Local Student Named Indiana National Geographic State Bee Semifinalist
Krueger's own Nathaniel Medina (Grade 8) has been notified by the National Geographic Society that he is one of the semifinalists eligible to compete in the 2018 Indiana National Geographic State Bee. The contest will be held at IUPUI Campus on Friday, April 6, 2018.
This is the second level of the National Geographic Bee competition, which is now in its 30th year. School Bees were held in schools with fourth- through eighth-grade students throughout the state to determine each school champion. School champions then took a qualifying test, which they submitted to the National Geographic Society. The National Geographic Society has invited up to 100 of the top-scoring students in each of the 50 states, the District of Columbia, Department of Defense Dependents Schools and U.S. territories to compete in the State Bees.
To celebrate the 30th annual National Geographic Bee, the cash prize for the top three students in each state has doubled. Each state champion will receive $200, the National Geographic Visual Atlas of the World, 2nd Edition and a trip to Washington, D.C., to represent their state in the National Geographic Bee Championship to be held at National Geographic Society headquarters, May 20-23, 2018. Students that come in second place will receive $150 and those that come in third will receive $100. The first-place national champion will receive a $50,000 college scholarship, a lifetime membership in the Society, including a subscription to National Geographic magazine, and an all-expenses-paid Lindblad expedition to the Galápagos Islands aboard the new National Geographic Endeavour ll. Travel for the trip is provided by Lindblad Expeditions and National Geographic. Second- and third-place finishers will receive $25,000 and $10,000 college scholarships, respectively. Visit www.natgeobee.org for more information on the National Geographic Bee.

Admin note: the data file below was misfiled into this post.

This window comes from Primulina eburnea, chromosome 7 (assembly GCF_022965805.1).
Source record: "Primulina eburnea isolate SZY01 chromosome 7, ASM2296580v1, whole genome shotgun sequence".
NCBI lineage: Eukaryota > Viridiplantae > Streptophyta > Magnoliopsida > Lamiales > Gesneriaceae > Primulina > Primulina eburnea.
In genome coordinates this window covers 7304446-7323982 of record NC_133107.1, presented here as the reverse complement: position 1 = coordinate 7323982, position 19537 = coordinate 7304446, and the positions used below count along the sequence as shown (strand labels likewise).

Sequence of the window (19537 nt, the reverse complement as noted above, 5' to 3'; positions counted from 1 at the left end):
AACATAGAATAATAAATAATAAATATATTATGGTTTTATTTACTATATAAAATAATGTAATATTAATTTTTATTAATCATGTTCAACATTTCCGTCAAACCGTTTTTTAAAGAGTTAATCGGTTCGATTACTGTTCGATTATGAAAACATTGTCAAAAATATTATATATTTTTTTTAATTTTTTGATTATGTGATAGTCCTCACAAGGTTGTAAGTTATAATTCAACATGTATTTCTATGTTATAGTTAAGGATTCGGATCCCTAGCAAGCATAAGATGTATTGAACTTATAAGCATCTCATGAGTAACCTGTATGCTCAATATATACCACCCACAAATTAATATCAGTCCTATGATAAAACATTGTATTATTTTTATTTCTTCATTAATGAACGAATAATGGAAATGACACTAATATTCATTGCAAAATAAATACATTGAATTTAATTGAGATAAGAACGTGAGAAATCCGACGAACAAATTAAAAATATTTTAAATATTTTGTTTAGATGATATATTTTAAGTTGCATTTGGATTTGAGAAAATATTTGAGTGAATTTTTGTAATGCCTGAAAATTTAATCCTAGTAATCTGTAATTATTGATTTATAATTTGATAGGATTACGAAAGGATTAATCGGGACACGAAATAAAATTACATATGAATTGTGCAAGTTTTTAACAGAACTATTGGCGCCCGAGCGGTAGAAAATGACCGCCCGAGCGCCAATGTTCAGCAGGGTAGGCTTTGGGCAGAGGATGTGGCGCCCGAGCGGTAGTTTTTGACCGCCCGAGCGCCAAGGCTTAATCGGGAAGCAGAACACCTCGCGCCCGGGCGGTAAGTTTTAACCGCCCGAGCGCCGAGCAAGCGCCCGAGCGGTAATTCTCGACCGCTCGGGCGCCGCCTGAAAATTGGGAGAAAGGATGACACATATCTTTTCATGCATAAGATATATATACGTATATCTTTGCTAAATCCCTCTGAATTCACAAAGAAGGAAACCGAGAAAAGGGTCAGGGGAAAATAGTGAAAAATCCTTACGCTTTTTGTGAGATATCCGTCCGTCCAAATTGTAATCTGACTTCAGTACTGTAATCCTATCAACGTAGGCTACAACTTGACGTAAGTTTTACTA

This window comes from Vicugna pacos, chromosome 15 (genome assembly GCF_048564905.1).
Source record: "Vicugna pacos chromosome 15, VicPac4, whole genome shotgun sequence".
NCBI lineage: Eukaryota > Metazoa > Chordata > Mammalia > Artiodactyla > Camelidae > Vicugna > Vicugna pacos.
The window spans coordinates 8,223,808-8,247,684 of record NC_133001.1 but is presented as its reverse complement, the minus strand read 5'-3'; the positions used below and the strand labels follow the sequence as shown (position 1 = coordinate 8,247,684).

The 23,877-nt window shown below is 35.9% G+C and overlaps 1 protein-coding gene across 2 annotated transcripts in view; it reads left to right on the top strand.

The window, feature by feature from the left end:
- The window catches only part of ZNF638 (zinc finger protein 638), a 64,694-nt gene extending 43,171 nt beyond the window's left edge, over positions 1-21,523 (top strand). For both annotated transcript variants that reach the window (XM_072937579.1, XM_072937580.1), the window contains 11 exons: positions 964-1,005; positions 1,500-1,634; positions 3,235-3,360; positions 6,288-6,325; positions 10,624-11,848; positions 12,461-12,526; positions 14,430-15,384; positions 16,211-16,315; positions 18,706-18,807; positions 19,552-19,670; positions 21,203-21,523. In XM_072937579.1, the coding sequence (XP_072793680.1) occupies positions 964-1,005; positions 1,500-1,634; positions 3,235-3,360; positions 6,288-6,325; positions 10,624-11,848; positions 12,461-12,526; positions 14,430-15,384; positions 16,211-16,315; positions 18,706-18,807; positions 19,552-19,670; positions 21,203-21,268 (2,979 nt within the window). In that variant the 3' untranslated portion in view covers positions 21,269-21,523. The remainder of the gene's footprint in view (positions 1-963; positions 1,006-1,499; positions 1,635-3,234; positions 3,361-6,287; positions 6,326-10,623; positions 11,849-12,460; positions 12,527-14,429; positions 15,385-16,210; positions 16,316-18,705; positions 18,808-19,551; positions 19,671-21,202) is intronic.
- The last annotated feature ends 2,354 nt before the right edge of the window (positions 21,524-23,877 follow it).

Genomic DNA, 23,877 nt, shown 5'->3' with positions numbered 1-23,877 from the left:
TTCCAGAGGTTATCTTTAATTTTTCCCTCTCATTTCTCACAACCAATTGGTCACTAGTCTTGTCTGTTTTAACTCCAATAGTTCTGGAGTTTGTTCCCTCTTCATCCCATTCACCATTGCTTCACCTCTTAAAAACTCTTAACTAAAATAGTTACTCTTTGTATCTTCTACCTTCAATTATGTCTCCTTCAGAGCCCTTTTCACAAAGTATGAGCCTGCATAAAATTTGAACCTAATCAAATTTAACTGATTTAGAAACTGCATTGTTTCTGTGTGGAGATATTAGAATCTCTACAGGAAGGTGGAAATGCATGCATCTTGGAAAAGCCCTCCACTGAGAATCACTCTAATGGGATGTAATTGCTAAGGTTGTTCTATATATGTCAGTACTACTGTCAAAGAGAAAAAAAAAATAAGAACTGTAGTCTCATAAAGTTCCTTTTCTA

National Geographic will stream the final round of the National Geographic Bee Championship starting May 24, 2018, at www.natgeobee.org.
How would you fare as a National Geographic Bee contestant? At the school Bees this year, students had to answer questions like these:
- The Appalachian Mountains run through which state—Georgia or Mississippi?
- The North Platte and South Platte Rivers meet in which state—New Mexico or Nebraska?
- Which state straddles the Tropic of Cancer—Hawaii or Alaska?
- Which form of mass production was used by Henry Ford to produce automobiles in large quantities in Detroit, Michigan—threshing machine or assembly line?
A. assembly line
- What is the term for the physical location where a plant or animal lives—habitat or pattern?
- Which country does not contain large areas of desert—Chad, Venezuela, or Iraq?
- Public steam baths called hammams are part of the culture in cities such as Casablanca and Marrakech in which African country?
- The Delmarva Peninsula includes parts of Delaware, Virginia, and which other state?
- The easternmost part on the Horn of Africa is located in which country?
- Angkor Wat, built as a tribute to Hinduism, is located in which Southeast Asian country where Buddhism now predominates?
MEDIA NOTE: Prior to the state finals on April 6, press materials with additional information about the state- and national-level contests will be posted at natgeo.org/newsroom. To be notified when these materials are available, or for other inquiries, contact Lexie de los Santos (firstname.lastname@example.org / (202) 807-3100) with the National Geographic Society Communications Department. You may also contact the State Bee coordinator, Kathy Lamb Kozenski at email@example.com or at (317)-274-8879, for additional information.
ABOUT THE NATIONAL GEOGRAPHIC SOCIETY
The National Geographic Society is a leading nonprofit that invests in bold people and transformative ideas in the fields of exploration, scientific research, storytelling and education. The Society aspires to create a community of change, advancing key insights about the planet and probing some of the most pressing scientific questions of our time, all while ensuring that the next generation is armed with geographic knowledge and global understanding. Its goal is measurable impact: furthering exploration and educating people around the world to inspire solutions for the greater good. For more information, visit www.nationalgeographic.org.